Punishing the dead?: Suicide, Lordship, and Community in Britain, 1500-1830

Hardcover | September 26, 2010

byRobert A. Houston

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What can we learn from suicide, that most personal and often inscrutable of acts? This strikingly original work shows how, from treatment of suicides in historic Britain, unique insights can be gained into the development of both social and political relationships and cultural attitudes in aperiod of profound change. Drawing ideas from a range of disciplines including law, philosophy, the social sciences, and literary studies as well as history, the book comprehensively analyses how successful and attempted suicide was viewed by the living and how they dealt with its aftermath, using awide variety of legal, fiscal, and literary sources. By investigating the distinctive institutional environments and mental worlds of early modern England and Scotland, it explains why suicide was treated as a crime subject to financial and corporal punishments, and it questions modern assumptionsabout the apparent 'enlightenment' of attitudes in the eighteenth century.The book is divided into two parts. Part one examines the role of lordship in managing social and economic relationships following suicide and illuminates the importance of distinctive punishments inflicted on suicides' bodies for understanding historic communities. The second part of the bookplaces suicide in its cultural context, analysing the attitudes of early modern people to those who killed themselves. It explores religious beliefs and the place of the devil as well as secular and medical understandings of suicide's causes in sources that include provincial newspapers.Informed by continental as well as British research, Punishing the Dead? explicitly compares England and Scotland, making this a completely British history. It also offers intriguing evidence for the importance of cultural regions and local vernaculars that transcend national boundaries.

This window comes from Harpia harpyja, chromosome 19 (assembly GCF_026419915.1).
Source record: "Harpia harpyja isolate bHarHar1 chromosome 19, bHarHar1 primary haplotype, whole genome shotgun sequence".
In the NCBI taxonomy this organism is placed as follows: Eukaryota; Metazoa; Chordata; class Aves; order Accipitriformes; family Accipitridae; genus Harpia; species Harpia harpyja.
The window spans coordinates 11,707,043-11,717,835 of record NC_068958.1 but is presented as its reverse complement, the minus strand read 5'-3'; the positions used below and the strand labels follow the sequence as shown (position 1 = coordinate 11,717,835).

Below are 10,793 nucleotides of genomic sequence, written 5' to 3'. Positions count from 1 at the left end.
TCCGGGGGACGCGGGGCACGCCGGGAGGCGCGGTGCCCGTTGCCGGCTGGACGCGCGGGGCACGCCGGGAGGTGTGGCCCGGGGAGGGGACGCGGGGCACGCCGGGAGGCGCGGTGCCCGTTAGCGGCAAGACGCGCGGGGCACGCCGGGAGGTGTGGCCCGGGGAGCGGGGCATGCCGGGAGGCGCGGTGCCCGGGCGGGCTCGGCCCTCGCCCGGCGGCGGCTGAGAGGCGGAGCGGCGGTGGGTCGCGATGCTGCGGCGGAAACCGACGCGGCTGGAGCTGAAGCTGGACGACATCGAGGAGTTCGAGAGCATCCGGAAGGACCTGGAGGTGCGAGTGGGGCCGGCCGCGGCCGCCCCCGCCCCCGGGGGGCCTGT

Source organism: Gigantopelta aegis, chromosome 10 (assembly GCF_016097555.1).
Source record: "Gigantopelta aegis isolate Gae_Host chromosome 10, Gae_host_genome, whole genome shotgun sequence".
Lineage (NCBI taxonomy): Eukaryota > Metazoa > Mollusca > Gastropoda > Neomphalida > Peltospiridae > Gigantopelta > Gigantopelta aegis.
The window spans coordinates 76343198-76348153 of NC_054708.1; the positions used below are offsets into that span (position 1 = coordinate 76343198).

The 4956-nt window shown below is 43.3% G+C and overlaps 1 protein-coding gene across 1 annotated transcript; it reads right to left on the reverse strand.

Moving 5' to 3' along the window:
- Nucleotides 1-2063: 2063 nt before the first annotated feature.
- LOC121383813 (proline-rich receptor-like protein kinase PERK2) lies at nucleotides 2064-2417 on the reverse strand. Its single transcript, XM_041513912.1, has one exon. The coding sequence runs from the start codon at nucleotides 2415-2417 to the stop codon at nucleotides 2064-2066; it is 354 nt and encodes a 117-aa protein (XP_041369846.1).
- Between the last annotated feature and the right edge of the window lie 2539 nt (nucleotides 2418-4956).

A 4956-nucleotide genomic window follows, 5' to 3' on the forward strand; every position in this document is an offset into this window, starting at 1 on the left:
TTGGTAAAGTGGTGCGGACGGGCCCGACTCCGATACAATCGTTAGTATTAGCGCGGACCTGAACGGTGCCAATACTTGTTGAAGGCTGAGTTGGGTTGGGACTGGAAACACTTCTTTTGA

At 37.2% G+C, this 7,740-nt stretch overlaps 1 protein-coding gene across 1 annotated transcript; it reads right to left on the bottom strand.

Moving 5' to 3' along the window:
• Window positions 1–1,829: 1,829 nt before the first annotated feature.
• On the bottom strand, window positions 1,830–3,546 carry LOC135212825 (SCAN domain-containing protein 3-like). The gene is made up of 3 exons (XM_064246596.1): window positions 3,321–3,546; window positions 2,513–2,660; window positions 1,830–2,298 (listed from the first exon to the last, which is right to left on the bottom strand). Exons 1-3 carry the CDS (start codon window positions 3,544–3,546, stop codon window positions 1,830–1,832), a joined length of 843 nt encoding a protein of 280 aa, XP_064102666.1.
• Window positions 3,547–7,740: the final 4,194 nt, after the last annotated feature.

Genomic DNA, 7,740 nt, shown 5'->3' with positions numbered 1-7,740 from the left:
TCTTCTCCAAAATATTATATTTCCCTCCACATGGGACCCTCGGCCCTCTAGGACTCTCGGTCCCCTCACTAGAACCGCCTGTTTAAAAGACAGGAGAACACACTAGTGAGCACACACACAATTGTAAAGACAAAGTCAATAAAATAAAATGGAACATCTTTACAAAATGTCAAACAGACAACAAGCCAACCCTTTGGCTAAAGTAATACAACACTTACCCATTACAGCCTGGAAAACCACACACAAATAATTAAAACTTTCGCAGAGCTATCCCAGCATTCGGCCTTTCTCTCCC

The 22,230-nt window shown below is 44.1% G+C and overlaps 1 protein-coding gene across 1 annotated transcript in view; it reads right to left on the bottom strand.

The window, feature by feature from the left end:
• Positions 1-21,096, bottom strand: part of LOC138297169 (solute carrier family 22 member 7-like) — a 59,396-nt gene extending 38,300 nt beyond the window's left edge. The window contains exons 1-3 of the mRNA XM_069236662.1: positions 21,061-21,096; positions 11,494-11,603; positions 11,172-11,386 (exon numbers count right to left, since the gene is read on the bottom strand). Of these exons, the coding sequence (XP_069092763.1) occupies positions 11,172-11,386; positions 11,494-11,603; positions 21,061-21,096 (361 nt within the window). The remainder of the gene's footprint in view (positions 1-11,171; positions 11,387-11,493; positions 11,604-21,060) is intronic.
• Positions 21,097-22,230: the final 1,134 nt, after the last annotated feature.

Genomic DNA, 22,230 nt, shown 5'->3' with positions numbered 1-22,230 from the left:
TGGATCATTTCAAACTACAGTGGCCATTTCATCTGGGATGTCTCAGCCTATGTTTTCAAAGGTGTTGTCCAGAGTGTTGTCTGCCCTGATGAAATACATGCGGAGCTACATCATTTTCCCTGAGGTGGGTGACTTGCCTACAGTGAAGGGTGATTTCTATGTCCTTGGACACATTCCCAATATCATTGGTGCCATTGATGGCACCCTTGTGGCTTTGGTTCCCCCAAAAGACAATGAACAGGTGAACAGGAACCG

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What can we learn from suicide, that most personal and often inscrutable of acts? This strikingly original work shows how, from treatment of suicides in historic Britain, unique insights can be gained into the development of both social and political relationships and cultural attitudes in aperiod of profound change. Drawing ideas from...

Robert Allan Houston was born in Hamilton, Scotland, lived in India and Ghana and was educated at the Edinburgh Academy and St Andrews University before spending six years at Cambridge University as a research student (Peterhouse) and research fellow (Clare College). He has worked at the University of St Andrews since 1983 and is Prof...

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Format:HardcoverDimensions:416 pagesPublished:September 26, 2010Publisher:Oxford University PressLanguage:English

The following ISBNs are associated with this title:

ISBN - 10:019958642X

ISBN - 13:9780199586424

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Table of Contents

IntroductionPart I: Punishing the DeadIntroduction: Penalties Against Suicide in Britain and on the ContinentSection 1: Forfeiture in ScotlandSection 2: Forfeiture in EnglandSection 2A: Local Franchises and the Handling of ForfeitureSection 3: Burial PracticesSection 4: Corporal PunishmentSection 5: Conclusion to Part IPart II: Understanding the DeadSection 1: The Secularization of Suicide?Section 2: Newspapers and Public Opinion: Neutralizing Suicide?Conclusion: National, Regional, and Local HistoriesCODA: When did Suicide Become Acceptable?Select BibliographyIndex